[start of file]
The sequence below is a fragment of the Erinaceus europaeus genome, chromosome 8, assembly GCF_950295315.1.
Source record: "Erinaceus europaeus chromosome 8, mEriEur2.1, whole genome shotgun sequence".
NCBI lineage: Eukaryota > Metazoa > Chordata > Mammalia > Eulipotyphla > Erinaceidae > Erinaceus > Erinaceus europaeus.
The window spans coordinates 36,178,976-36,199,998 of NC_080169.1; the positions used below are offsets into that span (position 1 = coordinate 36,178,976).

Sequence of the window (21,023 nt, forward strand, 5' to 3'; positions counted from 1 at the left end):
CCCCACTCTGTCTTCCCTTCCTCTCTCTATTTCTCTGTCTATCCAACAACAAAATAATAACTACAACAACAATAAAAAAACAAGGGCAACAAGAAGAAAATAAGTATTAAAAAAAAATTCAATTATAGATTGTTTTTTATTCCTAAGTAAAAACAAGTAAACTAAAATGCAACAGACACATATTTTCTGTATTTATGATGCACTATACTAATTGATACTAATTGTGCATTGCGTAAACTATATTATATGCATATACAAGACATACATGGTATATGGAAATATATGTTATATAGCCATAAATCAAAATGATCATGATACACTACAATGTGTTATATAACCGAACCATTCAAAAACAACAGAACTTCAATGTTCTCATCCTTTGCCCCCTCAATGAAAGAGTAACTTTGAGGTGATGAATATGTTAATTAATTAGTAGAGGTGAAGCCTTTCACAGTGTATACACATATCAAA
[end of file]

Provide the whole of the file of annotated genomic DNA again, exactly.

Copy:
The sequence below is a fragment of the Erinaceus europaeus genome, chromosome 8, assembly GCF_950295315.1.
Source record: "Erinaceus europaeus chromosome 8, mEriEur2.1, whole genome shotgun sequence".
NCBI lineage: Eukaryota > Metazoa > Chordata > Mammalia > Eulipotyphla > Erinaceidae > Erinaceus > Erinaceus europaeus.
The window spans coordinates 36,178,976-36,199,998 of NC_080169.1; the positions used below are offsets into that span (position 1 = coordinate 36,178,976).

Sequence of the window (21,023 nt, forward strand, 5' to 3'; positions counted from 1 at the left end):
CCCCACTCTGTCTTCCCTTCCTCTCTCTATTTCTCTGTCTATCCAACAACAAAATAATAACTACAACAACAATAAAAAAACAAGGGCAACAAGAAGAAAATAAGTATTAAAAAAAAATTCAATTATAGATTGTTTTTTATTCCTAAGTAAAAACAAGTAAACTAAAATGCAACAGACACATATTTTCTGTATTTATGATGCACTATACTAATTGATACTAATTGTGCATTGCGTAAACTATATTATATGCATATACAAGACATACATGGTATATGGAAATATATGTTATATAGCCATAAATCAAAATGATCATGATACACTACAATGTGTTATATAACCGAACCATTCAAAAACAACAGAACTTCAATGTTCTCATCCTTTGCCCCCTCAATGAAAGAGTAACTTTGAGGTGATGAATATGTTAATTAATTAGTAGAGGTGAAGCCTTTCACAGTGTATACACATATCAAA